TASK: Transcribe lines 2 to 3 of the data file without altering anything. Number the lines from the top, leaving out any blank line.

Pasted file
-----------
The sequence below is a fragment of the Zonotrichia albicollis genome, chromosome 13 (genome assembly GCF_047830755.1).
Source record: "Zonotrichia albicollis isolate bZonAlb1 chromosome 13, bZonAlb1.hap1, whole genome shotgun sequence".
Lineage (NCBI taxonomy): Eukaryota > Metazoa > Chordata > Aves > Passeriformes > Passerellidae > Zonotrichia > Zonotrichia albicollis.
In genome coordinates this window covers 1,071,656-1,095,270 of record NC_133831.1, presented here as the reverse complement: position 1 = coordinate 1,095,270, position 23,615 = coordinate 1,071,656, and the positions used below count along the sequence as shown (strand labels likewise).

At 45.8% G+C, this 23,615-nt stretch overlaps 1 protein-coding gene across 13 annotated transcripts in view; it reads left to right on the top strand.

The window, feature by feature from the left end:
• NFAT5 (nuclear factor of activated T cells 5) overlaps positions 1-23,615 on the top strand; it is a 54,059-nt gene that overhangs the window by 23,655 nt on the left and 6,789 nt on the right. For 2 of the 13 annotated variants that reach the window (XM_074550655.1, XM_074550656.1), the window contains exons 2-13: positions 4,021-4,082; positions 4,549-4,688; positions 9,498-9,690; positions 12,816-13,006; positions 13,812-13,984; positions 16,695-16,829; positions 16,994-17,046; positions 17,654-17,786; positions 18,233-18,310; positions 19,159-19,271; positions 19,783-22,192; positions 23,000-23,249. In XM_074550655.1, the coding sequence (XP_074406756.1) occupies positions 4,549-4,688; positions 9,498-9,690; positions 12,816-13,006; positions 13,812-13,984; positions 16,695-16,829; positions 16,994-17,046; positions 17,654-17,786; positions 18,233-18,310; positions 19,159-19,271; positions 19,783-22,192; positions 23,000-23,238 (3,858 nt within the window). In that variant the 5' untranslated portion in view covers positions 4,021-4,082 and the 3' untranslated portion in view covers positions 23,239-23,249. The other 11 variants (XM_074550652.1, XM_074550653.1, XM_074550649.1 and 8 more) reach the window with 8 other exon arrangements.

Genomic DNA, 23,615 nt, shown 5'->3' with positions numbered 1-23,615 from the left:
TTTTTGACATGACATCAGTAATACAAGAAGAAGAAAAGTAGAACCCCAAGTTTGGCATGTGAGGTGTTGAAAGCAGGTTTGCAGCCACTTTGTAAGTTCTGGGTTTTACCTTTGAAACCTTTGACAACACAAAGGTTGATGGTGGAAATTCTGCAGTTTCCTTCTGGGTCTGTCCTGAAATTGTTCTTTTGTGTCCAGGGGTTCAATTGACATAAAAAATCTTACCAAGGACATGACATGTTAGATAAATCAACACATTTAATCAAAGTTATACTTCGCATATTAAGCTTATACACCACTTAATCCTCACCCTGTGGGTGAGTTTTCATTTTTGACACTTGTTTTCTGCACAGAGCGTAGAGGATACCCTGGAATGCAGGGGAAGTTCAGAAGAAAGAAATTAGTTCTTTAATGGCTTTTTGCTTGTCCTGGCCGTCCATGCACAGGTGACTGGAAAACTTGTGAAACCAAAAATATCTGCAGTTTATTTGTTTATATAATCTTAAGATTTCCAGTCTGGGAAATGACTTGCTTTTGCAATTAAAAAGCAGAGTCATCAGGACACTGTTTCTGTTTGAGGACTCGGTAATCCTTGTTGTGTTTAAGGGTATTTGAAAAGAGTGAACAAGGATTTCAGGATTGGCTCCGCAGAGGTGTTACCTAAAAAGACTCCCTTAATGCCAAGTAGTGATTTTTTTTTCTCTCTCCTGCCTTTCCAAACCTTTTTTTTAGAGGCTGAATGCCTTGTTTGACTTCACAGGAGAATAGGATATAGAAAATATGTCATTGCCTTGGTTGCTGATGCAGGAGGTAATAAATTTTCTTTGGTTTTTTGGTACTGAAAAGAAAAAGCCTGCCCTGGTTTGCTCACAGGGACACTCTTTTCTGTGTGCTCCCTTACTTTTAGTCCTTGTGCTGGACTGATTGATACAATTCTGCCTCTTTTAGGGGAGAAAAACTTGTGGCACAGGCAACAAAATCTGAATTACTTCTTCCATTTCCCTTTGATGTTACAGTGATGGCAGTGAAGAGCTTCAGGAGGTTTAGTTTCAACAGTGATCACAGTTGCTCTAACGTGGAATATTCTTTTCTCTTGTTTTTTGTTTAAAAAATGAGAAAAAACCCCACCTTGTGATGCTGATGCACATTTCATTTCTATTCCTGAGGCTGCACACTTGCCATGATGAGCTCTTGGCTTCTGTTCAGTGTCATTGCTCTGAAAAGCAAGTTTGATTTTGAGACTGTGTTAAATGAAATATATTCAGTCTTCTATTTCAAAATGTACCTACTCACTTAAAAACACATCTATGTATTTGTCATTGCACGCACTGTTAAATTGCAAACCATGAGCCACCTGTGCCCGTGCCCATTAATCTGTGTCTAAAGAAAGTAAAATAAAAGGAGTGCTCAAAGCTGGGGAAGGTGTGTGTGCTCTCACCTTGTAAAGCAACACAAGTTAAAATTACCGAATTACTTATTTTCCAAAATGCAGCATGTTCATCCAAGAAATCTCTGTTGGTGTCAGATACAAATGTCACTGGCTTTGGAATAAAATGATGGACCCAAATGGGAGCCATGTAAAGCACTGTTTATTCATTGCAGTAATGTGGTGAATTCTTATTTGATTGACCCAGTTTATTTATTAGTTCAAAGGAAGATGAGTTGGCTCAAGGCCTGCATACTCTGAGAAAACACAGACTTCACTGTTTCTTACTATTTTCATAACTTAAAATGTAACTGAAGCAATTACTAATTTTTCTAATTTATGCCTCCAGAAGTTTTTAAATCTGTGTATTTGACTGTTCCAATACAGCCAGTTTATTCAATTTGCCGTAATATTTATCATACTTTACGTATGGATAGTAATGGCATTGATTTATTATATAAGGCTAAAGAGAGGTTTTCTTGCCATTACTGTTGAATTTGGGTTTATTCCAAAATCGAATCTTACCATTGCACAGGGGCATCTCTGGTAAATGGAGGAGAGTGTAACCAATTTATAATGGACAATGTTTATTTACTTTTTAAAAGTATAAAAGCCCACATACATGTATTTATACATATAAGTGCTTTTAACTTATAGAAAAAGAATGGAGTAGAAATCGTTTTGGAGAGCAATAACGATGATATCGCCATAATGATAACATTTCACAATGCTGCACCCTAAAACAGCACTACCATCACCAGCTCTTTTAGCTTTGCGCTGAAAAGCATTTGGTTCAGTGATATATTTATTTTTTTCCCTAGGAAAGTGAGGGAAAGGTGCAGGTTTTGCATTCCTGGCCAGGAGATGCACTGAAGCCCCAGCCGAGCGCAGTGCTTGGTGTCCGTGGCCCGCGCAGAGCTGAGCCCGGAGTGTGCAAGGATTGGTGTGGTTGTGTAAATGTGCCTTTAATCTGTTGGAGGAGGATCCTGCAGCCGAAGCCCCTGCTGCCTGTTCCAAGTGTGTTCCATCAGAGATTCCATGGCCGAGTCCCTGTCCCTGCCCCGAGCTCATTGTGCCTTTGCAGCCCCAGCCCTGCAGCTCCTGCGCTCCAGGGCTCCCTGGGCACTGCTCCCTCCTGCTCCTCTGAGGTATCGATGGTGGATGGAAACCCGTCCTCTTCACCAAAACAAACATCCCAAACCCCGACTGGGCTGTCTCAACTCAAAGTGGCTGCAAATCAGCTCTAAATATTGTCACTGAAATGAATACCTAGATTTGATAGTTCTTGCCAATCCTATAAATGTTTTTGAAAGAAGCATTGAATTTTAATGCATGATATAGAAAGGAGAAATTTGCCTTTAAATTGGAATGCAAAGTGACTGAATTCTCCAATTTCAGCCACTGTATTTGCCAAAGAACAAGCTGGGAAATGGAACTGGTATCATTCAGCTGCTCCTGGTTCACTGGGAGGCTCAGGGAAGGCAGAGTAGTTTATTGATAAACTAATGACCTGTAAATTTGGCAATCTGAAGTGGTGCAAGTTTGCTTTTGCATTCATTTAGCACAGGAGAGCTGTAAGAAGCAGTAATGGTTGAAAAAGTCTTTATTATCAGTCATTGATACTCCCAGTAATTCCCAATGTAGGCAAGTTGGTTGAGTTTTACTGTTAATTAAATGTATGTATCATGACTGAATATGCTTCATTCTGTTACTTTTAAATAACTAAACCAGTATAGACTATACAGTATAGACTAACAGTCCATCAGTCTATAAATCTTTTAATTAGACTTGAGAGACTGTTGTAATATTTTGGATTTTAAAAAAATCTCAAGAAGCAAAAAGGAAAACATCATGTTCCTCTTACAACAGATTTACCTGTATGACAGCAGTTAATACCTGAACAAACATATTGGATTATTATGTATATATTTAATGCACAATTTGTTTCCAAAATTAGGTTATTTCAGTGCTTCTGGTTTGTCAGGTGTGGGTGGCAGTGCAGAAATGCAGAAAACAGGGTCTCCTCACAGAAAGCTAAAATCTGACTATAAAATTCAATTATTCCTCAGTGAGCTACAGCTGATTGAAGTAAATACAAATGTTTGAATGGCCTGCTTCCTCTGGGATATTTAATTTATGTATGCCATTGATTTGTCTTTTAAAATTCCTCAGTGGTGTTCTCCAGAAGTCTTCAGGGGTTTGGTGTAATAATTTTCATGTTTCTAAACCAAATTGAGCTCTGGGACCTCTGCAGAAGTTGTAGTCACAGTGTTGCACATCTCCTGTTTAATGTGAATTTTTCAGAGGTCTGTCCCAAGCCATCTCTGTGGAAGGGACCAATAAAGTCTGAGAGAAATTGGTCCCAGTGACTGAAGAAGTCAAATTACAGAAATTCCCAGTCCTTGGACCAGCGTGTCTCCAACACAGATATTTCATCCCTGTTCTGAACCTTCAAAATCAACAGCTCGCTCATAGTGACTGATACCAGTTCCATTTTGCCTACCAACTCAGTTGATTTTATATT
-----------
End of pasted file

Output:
Source record: "Zonotrichia albicollis isolate bZonAlb1 chromosome 13, bZonAlb1.hap1, whole genome shotgun sequence".
Lineage (NCBI taxonomy): Eukaryota > Metazoa > Chordata > Aves > Passeriformes > Passerellidae > Zonotrichia > Zonotrichia albicollis.